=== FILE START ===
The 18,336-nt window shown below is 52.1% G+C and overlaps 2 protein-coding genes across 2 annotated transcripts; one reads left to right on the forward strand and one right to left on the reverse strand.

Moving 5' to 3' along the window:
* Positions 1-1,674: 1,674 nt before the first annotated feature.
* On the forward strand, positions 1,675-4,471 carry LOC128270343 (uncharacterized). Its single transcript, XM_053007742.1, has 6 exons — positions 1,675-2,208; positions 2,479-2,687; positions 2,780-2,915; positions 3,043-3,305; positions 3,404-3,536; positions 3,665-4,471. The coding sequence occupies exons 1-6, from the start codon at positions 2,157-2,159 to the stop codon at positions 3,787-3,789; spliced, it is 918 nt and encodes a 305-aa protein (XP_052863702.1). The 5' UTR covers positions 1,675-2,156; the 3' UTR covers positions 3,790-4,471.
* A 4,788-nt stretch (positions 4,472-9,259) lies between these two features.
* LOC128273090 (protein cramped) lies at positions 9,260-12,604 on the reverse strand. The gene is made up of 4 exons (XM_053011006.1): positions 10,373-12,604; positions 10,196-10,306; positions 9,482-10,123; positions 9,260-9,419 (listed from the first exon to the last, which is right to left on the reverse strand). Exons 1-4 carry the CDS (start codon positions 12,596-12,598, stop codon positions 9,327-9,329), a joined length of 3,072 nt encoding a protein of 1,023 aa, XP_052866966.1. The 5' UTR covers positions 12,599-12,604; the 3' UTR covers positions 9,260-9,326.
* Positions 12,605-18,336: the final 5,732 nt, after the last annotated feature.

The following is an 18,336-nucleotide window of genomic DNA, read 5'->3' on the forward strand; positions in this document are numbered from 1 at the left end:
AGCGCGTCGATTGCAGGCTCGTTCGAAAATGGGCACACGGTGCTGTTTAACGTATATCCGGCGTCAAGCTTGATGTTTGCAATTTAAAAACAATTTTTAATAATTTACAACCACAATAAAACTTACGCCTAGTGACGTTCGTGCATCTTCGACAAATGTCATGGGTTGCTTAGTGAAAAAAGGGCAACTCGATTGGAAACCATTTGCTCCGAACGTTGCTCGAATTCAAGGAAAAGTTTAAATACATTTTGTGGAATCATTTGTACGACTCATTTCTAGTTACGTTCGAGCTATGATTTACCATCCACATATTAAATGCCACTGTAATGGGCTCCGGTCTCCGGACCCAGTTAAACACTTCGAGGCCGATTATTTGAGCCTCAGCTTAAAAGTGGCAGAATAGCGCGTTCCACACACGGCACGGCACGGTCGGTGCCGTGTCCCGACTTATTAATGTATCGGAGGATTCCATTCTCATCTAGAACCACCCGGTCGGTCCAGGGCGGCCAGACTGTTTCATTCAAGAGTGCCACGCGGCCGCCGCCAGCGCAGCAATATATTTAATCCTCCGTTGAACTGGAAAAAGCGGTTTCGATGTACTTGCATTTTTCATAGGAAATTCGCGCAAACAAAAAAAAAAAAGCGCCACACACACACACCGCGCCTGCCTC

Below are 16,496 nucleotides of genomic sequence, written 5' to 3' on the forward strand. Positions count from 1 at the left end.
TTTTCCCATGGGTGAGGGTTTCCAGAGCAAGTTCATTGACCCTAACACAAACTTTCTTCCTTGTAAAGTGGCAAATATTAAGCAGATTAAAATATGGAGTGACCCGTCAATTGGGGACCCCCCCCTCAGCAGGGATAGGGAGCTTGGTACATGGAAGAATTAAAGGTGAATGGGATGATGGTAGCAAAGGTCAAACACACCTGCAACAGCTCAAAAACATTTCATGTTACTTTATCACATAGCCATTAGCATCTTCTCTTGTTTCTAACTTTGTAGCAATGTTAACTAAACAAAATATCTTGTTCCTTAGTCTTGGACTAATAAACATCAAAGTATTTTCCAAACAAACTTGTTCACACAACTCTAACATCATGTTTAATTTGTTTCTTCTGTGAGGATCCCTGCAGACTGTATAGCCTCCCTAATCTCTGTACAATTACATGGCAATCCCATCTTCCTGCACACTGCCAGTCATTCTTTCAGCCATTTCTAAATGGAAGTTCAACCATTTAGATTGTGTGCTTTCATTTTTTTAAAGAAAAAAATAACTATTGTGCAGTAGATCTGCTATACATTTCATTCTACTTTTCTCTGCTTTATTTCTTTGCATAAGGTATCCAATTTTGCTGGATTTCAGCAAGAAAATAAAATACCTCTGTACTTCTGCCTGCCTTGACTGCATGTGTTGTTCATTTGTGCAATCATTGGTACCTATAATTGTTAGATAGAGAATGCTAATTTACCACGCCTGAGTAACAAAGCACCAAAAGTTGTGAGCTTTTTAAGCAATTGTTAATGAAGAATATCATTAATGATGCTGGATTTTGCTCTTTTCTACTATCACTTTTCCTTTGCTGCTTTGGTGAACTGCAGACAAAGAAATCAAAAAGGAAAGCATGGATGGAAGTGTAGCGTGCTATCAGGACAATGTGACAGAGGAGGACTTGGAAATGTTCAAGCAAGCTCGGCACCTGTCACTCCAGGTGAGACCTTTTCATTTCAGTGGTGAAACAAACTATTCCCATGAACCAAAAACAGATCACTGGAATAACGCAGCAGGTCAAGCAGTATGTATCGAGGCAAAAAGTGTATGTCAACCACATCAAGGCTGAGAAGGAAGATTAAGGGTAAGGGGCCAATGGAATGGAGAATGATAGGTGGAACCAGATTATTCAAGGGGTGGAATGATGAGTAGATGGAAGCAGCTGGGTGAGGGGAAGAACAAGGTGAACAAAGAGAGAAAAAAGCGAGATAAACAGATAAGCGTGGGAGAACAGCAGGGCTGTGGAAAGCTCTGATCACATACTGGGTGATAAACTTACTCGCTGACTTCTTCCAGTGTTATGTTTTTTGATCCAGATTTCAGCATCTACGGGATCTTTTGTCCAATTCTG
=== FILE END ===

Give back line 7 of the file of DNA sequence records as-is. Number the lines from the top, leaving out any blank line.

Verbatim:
* Positions 12,605-18,336: the final 5,732 nt, after the last annotated feature.